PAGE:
USA Starts World Championships With Shootout Win Over Canada

In international hockey, there are very few rivalries today as good as USA-Canada. The 2018 IIHF World Championships decided to give us a taste of that rivalry early on as the two squads met today on the opening day of the roughly two week tournament. The US defeated the Canadians 5-4 in a shootout at the Jyske Bank Boxen in Herning, Denmark. The teams are competing in Group B.

Team USA has four Devils on the team: Will Butcher (who was fantastic the other day in a pre-tournament exhibition game against Denmark), Blake Coleman, Brian Gibbons and goalie Keith Kinkaid. All four were in action today and played a part in the victory.

Canada got off to a quick start by jumping out to a 2-1 lead by the end of the first. Pierre-Luc Dubois beat Kinkaid just 47 seconds into the contest off an assist from Vancouver’s Bo Horvat. Ryan O’Reilly then scored at the 12:23 mark from Josh Bailey to make it 2-0 Canada.

But the US responded at the just over a minute after the O’Reilly goal at 13:59 when Anders Lee scored from Tage Thompson and Alex Debrincat. That made it 2-1 and the US comeback was on.

In what Team Canada coach Bill Peters called back-and-forth action, the US tied things up just 43 seconds into the second period when Dylan Larkin scored from Chris Kreider and Jordan Oesterle.

It would remain tied at two until the ten minute mark of the second when Salem, New Jersey’s Johnny Gaudreau scored off a feed from Patrick Kane and the secondary assist going to Blake Coleman. Coleman picked up his first point of the tournament with that assist and would finish the evening with the point, a plus-1 rating, and a shot on goal in 10:07 of ice time spread out over 18 shifts.

The US now had a 3-2 lead, but Canada would tie things before the end of the frame, notching one at 17:53 when Anthony Beauvillier scored from Aaron Ekblad and Matt Barzal. Going into the third period, we were knotted at three.

And the third stanza would not help things much, as we would end up tied after that period too. Larkin scored his second of the game from Kreider and Cam Atkinson to make it 4-3 USA just 3:27 into the final period. Canada would then tie things up at four at 10:48 when Colton Parayko beat Kinkaid with an assist to Canadian captain Connor McDavid.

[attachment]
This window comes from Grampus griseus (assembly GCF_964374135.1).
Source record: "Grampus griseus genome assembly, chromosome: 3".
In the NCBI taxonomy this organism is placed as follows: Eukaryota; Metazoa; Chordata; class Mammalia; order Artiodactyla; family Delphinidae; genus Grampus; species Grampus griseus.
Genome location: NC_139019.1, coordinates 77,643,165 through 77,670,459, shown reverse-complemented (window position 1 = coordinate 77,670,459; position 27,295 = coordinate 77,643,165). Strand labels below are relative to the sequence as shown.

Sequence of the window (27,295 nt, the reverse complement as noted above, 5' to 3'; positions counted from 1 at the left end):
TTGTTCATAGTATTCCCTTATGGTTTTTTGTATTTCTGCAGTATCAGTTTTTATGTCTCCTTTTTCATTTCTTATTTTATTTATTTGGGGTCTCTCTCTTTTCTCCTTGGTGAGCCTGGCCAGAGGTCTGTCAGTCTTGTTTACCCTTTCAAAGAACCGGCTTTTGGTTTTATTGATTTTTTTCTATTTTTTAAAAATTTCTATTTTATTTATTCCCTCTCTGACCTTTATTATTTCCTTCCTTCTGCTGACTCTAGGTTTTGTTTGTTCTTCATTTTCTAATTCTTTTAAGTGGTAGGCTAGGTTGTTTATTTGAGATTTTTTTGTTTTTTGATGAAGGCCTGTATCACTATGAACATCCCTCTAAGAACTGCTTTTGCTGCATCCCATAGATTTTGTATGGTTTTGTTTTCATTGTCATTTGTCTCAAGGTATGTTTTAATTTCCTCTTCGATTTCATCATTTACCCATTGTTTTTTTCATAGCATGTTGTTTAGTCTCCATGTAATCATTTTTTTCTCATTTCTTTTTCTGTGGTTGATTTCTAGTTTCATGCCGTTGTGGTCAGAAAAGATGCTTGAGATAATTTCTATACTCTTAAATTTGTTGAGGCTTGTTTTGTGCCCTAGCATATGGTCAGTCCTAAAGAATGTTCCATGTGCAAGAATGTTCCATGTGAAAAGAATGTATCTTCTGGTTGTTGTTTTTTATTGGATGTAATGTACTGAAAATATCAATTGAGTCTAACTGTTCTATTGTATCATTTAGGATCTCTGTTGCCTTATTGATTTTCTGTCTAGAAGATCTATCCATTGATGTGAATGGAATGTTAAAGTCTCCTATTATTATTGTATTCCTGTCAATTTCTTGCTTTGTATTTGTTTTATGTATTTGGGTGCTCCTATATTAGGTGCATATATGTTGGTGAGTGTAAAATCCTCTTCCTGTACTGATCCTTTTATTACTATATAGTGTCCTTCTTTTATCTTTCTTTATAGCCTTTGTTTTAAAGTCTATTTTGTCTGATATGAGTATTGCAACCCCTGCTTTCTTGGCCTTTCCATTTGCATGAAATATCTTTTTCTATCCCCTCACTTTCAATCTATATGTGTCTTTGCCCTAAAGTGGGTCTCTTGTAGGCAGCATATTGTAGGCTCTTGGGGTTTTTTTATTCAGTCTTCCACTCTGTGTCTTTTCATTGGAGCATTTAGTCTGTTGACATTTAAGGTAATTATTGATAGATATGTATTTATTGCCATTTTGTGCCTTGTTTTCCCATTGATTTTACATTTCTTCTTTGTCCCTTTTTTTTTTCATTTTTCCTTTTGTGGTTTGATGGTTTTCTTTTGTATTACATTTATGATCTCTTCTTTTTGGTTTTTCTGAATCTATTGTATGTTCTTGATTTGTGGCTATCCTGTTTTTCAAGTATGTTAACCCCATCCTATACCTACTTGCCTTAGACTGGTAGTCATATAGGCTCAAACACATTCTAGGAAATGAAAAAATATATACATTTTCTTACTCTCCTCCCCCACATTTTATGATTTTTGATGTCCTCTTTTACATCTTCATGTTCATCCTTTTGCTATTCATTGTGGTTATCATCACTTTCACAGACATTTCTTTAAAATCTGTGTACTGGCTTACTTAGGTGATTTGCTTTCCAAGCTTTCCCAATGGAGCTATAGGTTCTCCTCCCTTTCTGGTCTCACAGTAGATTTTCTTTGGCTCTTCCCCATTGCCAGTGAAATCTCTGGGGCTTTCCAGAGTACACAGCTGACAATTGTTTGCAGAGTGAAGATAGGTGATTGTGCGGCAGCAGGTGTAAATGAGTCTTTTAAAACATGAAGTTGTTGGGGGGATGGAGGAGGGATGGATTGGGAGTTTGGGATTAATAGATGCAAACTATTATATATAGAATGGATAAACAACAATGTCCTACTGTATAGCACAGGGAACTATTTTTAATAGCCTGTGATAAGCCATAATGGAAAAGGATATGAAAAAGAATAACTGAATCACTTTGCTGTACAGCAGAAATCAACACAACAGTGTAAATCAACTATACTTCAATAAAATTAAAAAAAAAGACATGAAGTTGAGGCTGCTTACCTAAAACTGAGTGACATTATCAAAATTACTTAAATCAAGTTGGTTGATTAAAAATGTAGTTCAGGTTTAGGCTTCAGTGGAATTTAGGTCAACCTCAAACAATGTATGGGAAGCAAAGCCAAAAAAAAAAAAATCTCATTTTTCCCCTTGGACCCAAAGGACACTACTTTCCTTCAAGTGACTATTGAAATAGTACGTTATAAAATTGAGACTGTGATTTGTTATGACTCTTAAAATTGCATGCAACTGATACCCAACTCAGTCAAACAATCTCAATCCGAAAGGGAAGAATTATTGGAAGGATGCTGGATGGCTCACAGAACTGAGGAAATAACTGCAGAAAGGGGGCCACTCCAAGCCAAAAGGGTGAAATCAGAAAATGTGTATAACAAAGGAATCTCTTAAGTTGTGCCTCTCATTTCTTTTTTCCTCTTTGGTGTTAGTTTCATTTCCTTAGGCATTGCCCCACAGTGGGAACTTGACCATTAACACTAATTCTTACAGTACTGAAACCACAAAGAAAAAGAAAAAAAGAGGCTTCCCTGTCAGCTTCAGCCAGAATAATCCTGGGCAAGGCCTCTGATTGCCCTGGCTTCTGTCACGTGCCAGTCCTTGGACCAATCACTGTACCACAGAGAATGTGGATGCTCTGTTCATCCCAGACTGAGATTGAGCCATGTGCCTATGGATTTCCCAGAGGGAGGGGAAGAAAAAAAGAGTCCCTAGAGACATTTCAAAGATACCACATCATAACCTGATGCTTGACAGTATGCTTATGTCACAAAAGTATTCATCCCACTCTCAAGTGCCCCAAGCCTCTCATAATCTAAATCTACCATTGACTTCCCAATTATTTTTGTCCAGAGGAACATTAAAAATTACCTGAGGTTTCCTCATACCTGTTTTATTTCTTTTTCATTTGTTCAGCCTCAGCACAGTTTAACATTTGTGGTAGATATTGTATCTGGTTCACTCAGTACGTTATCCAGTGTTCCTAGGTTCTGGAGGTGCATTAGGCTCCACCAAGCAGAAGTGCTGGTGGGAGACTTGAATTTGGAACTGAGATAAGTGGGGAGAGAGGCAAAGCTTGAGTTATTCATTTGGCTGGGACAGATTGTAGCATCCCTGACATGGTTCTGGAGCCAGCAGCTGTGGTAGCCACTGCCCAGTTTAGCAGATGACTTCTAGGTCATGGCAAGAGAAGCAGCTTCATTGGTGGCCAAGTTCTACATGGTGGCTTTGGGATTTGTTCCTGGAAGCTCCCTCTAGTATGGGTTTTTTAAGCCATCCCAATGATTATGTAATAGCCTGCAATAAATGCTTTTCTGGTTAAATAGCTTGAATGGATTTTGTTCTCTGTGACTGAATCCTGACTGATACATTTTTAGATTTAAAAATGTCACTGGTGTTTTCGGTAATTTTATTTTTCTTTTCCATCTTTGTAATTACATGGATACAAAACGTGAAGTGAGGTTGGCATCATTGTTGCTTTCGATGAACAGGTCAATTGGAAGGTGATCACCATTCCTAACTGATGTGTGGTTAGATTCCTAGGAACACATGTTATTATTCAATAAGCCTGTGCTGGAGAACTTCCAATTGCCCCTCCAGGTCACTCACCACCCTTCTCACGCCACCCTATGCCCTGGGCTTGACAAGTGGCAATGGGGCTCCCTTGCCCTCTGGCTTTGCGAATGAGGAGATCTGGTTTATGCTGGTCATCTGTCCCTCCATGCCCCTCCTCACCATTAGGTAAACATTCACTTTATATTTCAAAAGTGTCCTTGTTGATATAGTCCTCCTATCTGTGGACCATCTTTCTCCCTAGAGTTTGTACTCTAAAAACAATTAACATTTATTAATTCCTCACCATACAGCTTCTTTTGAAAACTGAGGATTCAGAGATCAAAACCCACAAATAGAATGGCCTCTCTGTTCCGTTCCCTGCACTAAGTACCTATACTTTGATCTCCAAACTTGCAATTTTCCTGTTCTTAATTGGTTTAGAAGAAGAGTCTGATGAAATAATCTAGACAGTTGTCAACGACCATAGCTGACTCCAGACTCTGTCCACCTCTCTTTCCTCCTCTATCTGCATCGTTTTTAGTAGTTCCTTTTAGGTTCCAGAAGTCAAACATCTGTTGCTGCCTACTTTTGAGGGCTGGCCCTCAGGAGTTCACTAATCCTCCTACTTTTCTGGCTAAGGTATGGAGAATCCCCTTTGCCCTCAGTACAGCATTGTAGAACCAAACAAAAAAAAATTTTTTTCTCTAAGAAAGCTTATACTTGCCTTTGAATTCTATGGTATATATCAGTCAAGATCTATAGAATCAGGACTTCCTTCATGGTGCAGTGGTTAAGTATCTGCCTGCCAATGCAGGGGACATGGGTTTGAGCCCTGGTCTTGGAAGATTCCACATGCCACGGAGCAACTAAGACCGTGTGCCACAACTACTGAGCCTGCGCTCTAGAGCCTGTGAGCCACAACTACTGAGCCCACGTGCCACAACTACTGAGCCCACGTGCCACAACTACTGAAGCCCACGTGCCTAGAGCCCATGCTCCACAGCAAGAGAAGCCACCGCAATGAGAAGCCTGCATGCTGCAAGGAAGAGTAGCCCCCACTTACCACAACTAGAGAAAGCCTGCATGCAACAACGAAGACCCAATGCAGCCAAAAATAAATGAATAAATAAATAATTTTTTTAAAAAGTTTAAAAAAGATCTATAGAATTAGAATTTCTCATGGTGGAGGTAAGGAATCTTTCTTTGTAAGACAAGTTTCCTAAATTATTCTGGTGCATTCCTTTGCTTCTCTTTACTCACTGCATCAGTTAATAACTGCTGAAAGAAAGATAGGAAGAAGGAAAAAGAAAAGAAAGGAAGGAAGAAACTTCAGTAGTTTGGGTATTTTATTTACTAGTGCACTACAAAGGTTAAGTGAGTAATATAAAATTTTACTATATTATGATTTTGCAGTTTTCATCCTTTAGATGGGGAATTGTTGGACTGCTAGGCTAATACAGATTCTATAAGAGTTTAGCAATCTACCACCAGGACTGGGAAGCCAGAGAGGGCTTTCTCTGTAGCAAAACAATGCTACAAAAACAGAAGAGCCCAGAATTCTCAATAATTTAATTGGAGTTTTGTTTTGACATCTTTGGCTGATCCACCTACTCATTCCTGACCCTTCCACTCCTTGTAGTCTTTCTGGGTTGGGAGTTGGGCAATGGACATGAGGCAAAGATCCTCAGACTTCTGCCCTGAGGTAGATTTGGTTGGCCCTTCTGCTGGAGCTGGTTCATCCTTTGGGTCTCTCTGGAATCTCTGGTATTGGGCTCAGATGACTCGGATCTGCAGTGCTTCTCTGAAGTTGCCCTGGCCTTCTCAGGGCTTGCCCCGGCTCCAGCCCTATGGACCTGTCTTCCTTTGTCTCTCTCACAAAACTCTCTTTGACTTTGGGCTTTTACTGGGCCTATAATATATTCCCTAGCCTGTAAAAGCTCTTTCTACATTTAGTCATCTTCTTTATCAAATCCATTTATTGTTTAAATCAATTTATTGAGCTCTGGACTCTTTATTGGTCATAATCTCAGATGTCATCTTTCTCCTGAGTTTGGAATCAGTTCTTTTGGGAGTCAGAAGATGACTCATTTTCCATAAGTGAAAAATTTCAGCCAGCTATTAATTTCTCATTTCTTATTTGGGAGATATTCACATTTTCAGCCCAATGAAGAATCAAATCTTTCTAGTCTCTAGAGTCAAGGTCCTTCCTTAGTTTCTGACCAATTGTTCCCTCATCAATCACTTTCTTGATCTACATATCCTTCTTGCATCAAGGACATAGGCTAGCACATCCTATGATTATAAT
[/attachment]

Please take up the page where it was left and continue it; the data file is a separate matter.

When overtime did not produce a winner, we went on to a shootout. This was Kinkaid’s time to shine. The shootout began with Canadian goaltender Darcy Kuemper stopping Kane. Kinkaid then stopped Brayden Schenn. Kuemper then stopped Gaudreau while Quinn Hughes shot wide. Kinkaid stopped Ryan Nugent-Hopkins and Kuemper stopped Larkin in the next round.

Finally, Atkinson beat Kuemper to give the US the lead and it was up to Kinkaid. He would save a shot by Jordan Eberle and the US came away with the 5-4 win over Canada.

By all accounts, Kinkaid was under siege all evening as the US was out shot by Canada 31-11. But he came up big, making 28 saves in the victory.

Butcher ended the night with a shot on goal and a minus-2 rating in 12:49 of time on ice spread out over 22 shifts. Gibbons was a minus-1 in 7:45 over 14 shifts.

Team USA currently stands in first place in Group B with two points over Canada with one point. No other team in the group has played yet.

Next up for Team USA, they take on host Denmark tomorrow. Switzerland will also be playing Austria tomorrow, which allows us to see Mirco Mueller in action. Devils goaltending prospect Gilles Senn will also be a part of the Swiss team. Nico Hischier was invited to play, as you would imagine, but he had been dealing with a nagging hand/wrist injury and opted out.

We will have ongoing coverage of the tournament right here, so stay tuned.

USA Fails to Win Game at WCH 2016, Fall to Czechs 4-2

Team USA came into their game against the Czech Republic playing for pride and a chance to come out of the 2016 World Cup of Hockey with a victory. Unfortunately, they could not come through, falling to the Czechs 4-2 in Toronto.

Both Kyle Palmieri and Cory Schneider were dressed for tonight’s game and in the lineup. Palmieri played primarily on a line with Brandon Dubinsky at center and Justin Abdelkader on the left side. Cory backed up starter Ben Bishop and would see playing time in the third period.